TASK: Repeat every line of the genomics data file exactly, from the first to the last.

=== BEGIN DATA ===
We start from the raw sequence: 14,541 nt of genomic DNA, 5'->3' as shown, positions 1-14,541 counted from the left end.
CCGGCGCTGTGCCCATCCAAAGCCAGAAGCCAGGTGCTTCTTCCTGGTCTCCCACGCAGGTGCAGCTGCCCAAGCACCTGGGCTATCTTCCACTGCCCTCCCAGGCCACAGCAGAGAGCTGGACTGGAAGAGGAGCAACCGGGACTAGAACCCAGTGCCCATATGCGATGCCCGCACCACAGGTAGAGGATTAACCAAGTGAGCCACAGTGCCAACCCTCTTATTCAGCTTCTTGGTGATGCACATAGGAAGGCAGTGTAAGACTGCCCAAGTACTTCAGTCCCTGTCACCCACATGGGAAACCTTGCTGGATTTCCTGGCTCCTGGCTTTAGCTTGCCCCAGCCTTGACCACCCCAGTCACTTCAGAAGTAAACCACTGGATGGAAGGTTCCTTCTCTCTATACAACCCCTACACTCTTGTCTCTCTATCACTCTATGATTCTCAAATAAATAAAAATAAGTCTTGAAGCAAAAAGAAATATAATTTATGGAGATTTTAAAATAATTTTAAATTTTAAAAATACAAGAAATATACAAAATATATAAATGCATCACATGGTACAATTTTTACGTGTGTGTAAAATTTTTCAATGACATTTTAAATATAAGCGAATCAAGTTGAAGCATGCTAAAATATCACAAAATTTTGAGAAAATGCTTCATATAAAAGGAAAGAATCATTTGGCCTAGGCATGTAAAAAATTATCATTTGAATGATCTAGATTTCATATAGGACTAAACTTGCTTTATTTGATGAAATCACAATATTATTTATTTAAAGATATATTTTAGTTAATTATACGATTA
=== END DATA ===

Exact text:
We start from the raw sequence: 14,541 nt of genomic DNA, 5'->3' as shown, positions 1-14,541 counted from the left end.
CCGGCGCTGTGCCCATCCAAAGCCAGAAGCCAGGTGCTTCTTCCTGGTCTCCCACGCAGGTGCAGCTGCCCAAGCACCTGGGCTATCTTCCACTGCCCTCCCAGGCCACAGCAGAGAGCTGGACTGGAAGAGGAGCAACCGGGACTAGAACCCAGTGCCCATATGCGATGCCCGCACCACAGGTAGAGGATTAACCAAGTGAGCCACAGTGCCAACCCTCTTATTCAGCTTCTTGGTGATGCACATAGGAAGGCAGTGTAAGACTGCCCAAGTACTTCAGTCCCTGTCACCCACATGGGAAACCTTGCTGGATTTCCTGGCTCCTGGCTTTAGCTTGCCCCAGCCTTGACCACCCCAGTCACTTCAGAAGTAAACCACTGGATGGAAGGTTCCTTCTCTCTATACAACCCCTACACTCTTGTCTCTCTATCACTCTATGATTCTCAAATAAATAAAAATAAGTCTTGAAGCAAAAAGAAATATAATTTATGGAGATTTTAAAATAATTTTAAATTTTAAAAATACAAGAAATATACAAAATATATAAATGCATCACATGGTACAATTTTTACGTGTGTGTAAAATTTTTCAATGACATTTTAAATATAAGCGAATCAAGTTGAAGCATGCTAAAATATCACAAAATTTTGAGAAAATGCTTCATATAAAAGGAAAGAATCATTTGGCCTAGGCATGTAAAAAATTATCATTTGAATGATCTAGATTTCATATAGGACTAAACTTGCTTTATTTGATGAAATCACAATATTATTTATTTAAAGATATATTTTAGTTAATTATACGATTA